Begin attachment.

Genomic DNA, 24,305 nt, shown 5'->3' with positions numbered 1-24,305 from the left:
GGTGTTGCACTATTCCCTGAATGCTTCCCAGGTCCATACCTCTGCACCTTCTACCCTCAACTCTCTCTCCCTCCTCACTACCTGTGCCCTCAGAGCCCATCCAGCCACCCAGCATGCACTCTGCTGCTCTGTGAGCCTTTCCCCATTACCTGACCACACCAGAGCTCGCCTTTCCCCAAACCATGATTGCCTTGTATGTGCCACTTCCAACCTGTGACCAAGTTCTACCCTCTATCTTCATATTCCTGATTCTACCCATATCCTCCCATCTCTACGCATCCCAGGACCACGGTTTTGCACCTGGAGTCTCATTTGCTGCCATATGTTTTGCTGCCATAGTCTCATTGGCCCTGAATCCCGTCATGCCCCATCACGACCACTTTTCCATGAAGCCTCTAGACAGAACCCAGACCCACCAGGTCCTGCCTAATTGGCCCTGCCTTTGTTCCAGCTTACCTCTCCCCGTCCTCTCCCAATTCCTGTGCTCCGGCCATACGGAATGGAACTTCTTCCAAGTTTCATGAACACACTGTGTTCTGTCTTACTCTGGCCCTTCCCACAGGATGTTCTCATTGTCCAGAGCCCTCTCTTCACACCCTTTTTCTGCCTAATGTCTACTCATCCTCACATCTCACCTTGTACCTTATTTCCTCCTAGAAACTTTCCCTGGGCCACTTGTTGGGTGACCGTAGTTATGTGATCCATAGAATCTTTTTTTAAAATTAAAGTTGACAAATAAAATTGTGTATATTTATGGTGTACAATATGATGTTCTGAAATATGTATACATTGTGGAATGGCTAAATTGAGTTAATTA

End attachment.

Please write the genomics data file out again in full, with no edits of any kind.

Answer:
Genomic DNA, 24,305 nt, shown 5'->3' with positions numbered 1-24,305 from the left:
GGTGTTGCACTATTCCCTGAATGCTTCCCAGGTCCATACCTCTGCACCTTCTACCCTCAACTCTCTCTCCCTCCTCACTACCTGTGCCCTCAGAGCCCATCCAGCCACCCAGCATGCACTCTGCTGCTCTGTGAGCCTTTCCCCATTACCTGACCACACCAGAGCTCGCCTTTCCCCAAACCATGATTGCCTTGTATGTGCCACTTCCAACCTGTGACCAAGTTCTACCCTCTATCTTCATATTCCTGATTCTACCCATATCCTCCCATCTCTACGCATCCCAGGACCACGGTTTTGCACCTGGAGTCTCATTTGCTGCCATATGTTTTGCTGCCATAGTCTCATTGGCCCTGAATCCCGTCATGCCCCATCACGACCACTTTTCCATGAAGCCTCTAGACAGAACCCAGACCCACCAGGTCCTGCCTAATTGGCCCTGCCTTTGTTCCAGCTTACCTCTCCCCGTCCTCTCCCAATTCCTGTGCTCCGGCCATACGGAATGGAACTTCTTCCAAGTTTCATGAACACACTGTGTTCTGTCTTACTCTGGCCCTTCCCACAGGATGTTCTCATTGTCCAGAGCCCTCTCTTCACACCCTTTTTCTGCCTAATGTCTACTCATCCTCACATCTCACCTTGTACCTTATTTCCTCCTAGAAACTTTCCCTGGGCCACTTGTTGGGTGACCGTAGTTATGTGATCCATAGAATCTTTTTTTAAAATTAAAGTTGACAAATAAAATTGTGTATATTTATGGTGTACAATATGATGTTCTGAAATATGTATACATTGTGGAATGGCTAAATTGAGTTAATTA